Sunday wasn't just another in a long series of tragic days in Iraq. When Shi'ite militias loyal to the cleric Muqtada al-Sadr launched a series of coordinated attacks yesterday, it marked the beginning of what could be the most dangerous phase yet of the allied occupation."The difference here is the type of violence and who's fighting," Josh Marshall explains.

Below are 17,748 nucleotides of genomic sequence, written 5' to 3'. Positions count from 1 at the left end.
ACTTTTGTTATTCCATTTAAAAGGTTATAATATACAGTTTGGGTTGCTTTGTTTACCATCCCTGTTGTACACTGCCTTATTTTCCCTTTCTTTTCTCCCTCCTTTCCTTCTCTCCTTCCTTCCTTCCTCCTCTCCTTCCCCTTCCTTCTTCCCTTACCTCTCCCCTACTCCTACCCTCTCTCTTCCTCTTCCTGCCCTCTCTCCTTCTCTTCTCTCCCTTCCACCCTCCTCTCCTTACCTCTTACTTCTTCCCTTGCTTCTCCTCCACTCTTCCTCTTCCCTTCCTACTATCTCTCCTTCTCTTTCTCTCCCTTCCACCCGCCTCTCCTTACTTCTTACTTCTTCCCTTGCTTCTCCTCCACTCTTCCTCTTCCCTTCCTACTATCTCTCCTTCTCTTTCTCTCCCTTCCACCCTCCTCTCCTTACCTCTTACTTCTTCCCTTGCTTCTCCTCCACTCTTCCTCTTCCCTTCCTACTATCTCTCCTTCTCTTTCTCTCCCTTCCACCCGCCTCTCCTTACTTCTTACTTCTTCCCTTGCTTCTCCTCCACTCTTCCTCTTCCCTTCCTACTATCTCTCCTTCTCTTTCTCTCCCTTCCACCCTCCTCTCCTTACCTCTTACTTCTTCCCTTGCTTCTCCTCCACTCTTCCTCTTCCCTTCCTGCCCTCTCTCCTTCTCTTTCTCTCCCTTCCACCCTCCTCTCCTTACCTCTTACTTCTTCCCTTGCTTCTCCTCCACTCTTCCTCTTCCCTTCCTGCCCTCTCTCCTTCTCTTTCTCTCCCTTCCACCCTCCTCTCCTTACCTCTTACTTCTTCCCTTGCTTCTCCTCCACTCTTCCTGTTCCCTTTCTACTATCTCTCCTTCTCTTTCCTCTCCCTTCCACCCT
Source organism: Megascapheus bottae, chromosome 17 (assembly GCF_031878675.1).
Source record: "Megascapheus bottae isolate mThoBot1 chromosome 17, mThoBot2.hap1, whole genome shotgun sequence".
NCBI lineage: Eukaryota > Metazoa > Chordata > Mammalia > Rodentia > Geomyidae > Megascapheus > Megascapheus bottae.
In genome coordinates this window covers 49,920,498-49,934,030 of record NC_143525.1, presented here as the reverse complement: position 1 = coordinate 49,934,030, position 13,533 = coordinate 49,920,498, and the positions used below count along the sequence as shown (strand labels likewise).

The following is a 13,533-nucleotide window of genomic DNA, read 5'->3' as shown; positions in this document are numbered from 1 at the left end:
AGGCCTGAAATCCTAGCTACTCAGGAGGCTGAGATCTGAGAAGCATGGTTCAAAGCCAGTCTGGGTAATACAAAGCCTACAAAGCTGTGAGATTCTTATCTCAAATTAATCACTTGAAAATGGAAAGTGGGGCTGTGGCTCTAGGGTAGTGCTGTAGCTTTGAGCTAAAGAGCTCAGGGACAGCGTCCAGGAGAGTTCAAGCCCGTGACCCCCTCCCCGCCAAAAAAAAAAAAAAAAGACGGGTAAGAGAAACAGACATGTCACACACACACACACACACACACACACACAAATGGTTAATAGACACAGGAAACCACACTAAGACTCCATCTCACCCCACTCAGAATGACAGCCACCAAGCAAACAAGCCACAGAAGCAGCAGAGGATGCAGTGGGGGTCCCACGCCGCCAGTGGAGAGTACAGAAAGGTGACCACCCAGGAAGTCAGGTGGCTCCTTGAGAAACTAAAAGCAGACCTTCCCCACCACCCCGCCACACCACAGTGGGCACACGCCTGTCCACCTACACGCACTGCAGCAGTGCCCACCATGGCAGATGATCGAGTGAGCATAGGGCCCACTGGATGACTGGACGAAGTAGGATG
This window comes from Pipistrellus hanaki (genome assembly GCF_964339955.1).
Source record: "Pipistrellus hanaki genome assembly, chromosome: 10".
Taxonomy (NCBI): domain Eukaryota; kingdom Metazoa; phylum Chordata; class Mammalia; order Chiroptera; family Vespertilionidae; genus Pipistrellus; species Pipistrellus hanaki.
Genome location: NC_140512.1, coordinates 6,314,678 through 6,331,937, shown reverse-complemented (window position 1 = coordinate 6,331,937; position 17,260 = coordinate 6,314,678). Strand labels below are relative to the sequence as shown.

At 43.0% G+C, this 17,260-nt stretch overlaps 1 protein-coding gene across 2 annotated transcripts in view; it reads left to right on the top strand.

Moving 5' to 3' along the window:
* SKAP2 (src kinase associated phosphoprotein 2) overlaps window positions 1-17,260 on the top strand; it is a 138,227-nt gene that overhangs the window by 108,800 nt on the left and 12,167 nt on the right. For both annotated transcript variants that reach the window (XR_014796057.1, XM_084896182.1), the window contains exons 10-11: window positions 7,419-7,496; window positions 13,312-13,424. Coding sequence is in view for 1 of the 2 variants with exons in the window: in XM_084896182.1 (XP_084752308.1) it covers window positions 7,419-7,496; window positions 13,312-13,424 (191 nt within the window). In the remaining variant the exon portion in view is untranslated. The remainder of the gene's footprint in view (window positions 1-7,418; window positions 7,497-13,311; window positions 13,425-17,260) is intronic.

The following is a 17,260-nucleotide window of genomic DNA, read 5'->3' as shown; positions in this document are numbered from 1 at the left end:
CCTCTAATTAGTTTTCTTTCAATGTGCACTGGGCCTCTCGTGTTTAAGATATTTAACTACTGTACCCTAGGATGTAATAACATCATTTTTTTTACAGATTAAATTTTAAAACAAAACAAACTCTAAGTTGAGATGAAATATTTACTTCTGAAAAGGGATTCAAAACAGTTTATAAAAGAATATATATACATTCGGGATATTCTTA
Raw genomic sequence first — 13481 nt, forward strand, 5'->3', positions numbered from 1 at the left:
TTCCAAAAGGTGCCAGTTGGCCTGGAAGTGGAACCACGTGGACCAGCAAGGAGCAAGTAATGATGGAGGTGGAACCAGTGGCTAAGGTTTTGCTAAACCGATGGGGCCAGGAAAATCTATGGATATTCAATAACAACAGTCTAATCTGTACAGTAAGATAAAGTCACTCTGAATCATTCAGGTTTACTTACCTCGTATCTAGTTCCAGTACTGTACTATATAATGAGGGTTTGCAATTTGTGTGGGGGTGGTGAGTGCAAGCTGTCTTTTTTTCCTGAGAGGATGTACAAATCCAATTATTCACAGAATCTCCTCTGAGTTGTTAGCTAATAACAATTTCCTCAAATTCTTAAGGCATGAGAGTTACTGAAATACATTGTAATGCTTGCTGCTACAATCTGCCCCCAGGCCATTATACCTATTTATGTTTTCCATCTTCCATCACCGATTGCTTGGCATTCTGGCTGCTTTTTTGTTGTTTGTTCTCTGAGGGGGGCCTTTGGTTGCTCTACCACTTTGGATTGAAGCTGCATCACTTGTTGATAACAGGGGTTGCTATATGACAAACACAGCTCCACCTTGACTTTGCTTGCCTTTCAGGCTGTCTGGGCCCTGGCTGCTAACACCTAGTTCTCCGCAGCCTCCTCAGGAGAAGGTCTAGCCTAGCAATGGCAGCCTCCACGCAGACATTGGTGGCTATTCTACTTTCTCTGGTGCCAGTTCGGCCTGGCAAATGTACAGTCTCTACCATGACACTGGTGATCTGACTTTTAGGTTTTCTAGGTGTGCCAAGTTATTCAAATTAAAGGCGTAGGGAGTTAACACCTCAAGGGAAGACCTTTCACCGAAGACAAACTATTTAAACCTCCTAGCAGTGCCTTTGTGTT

Almost all the paramilitary violence -- the shootings and ambushes and roadside explosions -- have come from the Sunni minority concentrated in the center of the country.Violence from the Sunni areas has never been difficult to understand. They lost out on privileges and status when Saddam was overthrown. And the future looked even more bleak, because the eventual handover of authority to a democratically elected government all but insured the domination of the Shia majority which the Sunnis had been lording it over for decades if not centuries.In other words, time was never on the side of the Sunni rejectionists. From the start their interests were in destabilizing and delegitimizing the occupation.Time, however, was very much on the side of the Shia. From a cynical viewpoint, why not let their American and Sunni enemies bloody each other into exhaustion in the central Iraq and sit back and wait on the day -- not too distant, certainly -- when they would inherit the new Iraqi state?A central question has always been, when would the Shia come off the sidelines? ... Now, they seem to have come off the sidelines with a vengeance.Juan Cole says that by closing down Sadr's newspaper, and going after one of his top capos, the Coalition Provisional Authority baited the cleric into this fight. But why?THERE'S MORE: The counter-attack against Sadr has begun, Cole and Chris Allbritton report. He's locked himself inside a mosque, David Koresh-style. Will U.S. forces do him the favor of turning him into a martyr?Meanwhile, 2,500 Marines have encircled Falluja, to retaliate for last week's heinous attacks there.